the Internet as occurring when the user views/uses a Web page is wrong,
because it ignores that it is the totality of and interaction between the
different parts which define and form the online world that structures and
shapes the online experience (consumption). And it is in the ability to
determine such intersection and interaction that online power lies. In
brief, it is through the interplay between the five industries that
constitute the Internet experience - Telecommunications, Internet Service
Providers, Software, Search Engines and On-line Broadcasters - that users'
attention is structured; users are singposted to use the Internet in
certain ways. 

Conclusion

The above rather gloomy picture of the Internet is not meant to evoke more
Marxist cynicism, but to provide the basis for a radical
re-conceptualisation of the Internet, to posit questions concerning social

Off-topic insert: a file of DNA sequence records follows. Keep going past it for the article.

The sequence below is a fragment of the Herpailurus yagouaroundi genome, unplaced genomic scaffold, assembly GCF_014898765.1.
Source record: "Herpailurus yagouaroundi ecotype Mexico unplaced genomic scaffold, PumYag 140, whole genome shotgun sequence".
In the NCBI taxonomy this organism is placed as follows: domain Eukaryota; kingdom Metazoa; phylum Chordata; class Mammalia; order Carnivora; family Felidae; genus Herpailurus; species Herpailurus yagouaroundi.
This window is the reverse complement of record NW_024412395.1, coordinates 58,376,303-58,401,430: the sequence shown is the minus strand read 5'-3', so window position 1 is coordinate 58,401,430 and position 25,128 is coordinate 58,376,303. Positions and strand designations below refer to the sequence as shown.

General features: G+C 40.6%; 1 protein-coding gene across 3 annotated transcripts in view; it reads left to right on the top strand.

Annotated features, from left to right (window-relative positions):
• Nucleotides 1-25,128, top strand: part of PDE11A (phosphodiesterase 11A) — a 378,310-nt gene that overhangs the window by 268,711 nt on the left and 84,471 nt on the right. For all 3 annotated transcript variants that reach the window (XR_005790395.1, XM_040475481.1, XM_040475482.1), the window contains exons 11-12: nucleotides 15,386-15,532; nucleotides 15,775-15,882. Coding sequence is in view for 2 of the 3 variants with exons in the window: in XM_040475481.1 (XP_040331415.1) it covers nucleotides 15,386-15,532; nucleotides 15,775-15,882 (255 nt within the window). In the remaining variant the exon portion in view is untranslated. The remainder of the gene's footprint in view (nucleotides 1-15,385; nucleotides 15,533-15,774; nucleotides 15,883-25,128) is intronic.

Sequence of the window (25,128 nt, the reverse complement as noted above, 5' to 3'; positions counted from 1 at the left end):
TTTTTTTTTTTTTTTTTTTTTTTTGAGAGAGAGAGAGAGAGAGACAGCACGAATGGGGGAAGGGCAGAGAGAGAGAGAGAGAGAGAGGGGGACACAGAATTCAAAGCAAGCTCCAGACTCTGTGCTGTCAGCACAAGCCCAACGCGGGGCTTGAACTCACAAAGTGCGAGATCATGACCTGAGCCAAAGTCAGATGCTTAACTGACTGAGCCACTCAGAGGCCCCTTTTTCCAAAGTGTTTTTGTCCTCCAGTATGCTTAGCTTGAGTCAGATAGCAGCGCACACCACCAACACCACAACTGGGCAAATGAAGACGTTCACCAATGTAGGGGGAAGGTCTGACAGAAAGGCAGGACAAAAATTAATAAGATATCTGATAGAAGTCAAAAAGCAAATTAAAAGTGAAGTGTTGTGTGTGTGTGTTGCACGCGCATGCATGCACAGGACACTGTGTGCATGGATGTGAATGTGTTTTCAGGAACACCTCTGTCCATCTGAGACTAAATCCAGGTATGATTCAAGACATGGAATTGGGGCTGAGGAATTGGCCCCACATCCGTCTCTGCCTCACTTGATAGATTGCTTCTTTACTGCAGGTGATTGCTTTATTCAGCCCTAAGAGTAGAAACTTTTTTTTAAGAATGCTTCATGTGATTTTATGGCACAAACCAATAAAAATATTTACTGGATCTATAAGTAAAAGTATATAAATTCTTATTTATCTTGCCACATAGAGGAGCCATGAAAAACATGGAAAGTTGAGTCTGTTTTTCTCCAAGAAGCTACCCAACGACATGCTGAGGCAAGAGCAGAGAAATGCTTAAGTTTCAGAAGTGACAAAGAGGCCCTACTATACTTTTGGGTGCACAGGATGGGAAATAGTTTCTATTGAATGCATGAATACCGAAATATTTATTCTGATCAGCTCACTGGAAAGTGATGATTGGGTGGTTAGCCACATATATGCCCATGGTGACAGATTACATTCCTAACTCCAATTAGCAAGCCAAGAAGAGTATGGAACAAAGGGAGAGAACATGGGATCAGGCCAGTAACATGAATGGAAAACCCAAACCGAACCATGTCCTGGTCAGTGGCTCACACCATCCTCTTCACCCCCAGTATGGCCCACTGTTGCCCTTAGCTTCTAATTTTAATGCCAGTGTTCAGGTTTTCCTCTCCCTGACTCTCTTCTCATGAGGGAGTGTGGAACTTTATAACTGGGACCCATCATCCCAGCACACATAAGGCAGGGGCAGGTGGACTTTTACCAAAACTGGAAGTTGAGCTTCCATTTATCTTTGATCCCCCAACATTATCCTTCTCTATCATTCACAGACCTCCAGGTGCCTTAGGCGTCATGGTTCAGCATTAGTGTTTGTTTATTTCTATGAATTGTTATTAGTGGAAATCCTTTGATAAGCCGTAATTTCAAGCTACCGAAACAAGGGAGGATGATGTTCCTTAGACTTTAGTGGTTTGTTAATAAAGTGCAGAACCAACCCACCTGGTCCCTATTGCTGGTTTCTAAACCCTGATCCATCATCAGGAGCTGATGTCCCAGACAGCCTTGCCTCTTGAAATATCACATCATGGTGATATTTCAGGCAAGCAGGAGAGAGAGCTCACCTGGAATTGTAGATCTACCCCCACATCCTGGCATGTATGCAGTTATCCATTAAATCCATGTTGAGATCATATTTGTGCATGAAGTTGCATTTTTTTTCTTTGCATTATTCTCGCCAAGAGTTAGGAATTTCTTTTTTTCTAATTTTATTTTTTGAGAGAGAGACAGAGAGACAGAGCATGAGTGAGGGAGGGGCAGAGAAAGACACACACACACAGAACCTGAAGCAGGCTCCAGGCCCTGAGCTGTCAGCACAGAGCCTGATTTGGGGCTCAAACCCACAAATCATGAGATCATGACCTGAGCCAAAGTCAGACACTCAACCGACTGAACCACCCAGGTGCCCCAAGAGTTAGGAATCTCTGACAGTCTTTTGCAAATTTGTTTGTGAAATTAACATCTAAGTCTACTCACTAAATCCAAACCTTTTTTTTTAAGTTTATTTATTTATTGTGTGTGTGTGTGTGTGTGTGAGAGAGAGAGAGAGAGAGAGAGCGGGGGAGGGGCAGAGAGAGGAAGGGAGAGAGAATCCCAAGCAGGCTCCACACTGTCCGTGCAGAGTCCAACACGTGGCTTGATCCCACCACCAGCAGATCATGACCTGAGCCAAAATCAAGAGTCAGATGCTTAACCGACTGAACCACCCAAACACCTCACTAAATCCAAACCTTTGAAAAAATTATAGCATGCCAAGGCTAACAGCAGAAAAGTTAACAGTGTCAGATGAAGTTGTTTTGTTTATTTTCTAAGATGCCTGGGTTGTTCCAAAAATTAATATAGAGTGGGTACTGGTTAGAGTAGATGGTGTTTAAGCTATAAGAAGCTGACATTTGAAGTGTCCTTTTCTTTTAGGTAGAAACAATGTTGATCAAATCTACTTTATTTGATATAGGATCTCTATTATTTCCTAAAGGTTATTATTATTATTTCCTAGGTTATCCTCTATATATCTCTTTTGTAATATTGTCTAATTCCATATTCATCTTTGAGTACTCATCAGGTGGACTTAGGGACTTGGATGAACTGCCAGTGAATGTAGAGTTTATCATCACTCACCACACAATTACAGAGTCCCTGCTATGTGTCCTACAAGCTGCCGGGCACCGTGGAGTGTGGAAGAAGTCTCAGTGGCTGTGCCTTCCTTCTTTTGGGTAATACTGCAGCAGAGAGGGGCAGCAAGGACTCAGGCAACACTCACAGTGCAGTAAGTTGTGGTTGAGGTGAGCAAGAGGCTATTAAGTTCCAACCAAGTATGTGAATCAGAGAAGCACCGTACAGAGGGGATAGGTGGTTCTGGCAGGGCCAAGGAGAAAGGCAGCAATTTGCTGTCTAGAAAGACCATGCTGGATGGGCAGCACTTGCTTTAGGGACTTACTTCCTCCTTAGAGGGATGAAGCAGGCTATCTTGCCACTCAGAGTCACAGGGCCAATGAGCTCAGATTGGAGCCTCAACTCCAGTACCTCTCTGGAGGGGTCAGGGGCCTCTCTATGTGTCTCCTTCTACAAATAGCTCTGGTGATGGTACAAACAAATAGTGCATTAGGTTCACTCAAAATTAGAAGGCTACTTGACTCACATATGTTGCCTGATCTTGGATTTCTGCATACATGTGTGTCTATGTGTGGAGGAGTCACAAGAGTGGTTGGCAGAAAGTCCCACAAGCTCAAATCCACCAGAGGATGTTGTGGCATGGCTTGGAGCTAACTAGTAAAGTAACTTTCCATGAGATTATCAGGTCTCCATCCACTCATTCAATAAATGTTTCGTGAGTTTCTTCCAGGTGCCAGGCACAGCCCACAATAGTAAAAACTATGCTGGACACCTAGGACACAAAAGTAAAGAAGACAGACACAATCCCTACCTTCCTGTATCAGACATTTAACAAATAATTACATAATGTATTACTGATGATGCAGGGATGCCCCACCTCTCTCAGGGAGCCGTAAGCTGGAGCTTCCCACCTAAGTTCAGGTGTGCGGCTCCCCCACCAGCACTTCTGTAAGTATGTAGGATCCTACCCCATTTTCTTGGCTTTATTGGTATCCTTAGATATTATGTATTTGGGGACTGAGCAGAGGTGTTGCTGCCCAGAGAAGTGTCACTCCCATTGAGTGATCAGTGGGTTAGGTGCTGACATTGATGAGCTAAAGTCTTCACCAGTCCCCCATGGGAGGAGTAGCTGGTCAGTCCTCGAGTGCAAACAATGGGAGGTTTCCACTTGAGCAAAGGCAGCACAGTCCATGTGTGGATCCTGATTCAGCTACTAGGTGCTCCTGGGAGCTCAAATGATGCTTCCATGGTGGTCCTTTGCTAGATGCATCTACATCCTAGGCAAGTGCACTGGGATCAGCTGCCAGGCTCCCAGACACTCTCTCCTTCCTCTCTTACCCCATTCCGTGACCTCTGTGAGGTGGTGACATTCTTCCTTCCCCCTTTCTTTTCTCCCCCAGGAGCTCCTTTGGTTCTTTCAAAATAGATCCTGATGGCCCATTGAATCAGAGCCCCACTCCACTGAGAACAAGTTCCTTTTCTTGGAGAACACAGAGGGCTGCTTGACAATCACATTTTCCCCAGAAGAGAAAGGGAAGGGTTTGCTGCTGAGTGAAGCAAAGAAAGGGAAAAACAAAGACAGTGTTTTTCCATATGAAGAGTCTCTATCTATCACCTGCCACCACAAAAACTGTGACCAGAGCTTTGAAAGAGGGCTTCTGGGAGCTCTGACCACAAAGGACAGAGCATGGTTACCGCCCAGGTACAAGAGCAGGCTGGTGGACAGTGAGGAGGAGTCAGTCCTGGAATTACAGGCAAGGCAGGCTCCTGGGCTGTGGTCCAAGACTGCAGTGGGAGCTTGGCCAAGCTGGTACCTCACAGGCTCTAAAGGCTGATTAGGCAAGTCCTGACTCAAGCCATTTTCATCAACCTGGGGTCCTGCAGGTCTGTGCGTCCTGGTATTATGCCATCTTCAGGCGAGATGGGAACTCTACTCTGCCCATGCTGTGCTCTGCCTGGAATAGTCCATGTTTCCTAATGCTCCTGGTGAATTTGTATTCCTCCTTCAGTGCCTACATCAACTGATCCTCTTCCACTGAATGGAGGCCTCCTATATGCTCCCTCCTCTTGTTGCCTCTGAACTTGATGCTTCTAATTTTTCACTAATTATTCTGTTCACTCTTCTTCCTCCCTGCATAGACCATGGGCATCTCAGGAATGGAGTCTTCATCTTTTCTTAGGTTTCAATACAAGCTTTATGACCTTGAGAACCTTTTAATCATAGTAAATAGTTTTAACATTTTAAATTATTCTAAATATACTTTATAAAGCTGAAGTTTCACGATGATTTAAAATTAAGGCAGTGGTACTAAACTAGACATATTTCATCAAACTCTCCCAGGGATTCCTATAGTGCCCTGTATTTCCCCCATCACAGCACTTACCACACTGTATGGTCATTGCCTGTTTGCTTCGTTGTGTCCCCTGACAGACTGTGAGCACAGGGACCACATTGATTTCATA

equality, the public good and cultural sovereignty back into the research
agenda . The Internet could be more than a delivery platform. It could
also be more then a digital vehicle for individual use and gratification.
But for this to occur at all, the current naive paradigm of pseudo-liberal
individualism has to be replaced by a vision of what the Internet ought to
be. The environment in which the Internet is developing constitutes an
urgent reason for the revitalisation of public service media arguments. It
posits abandoned justifications for public intervention and the funding of
communication back into the center of debate. It brings questions
concerning the public interest back into the heat of the discussion
agenda. A public service Net is needed to reverse the current
commercialisation trends. It is only if we are not scared to utter the
word "public" that we can start debating a way out of the neoliberal
agenda. The Internet can provide the base for a renewal of the public
service tradition. The objective of this article is not to sketch what
such a public service Internet would be but to open up the debate,
shifting questions away from market determinism. 


Korinna Patelis
Department of Media and Communications
Goldsmiths College-London-SE14 6NW
DIRECT LINE 0171-9197243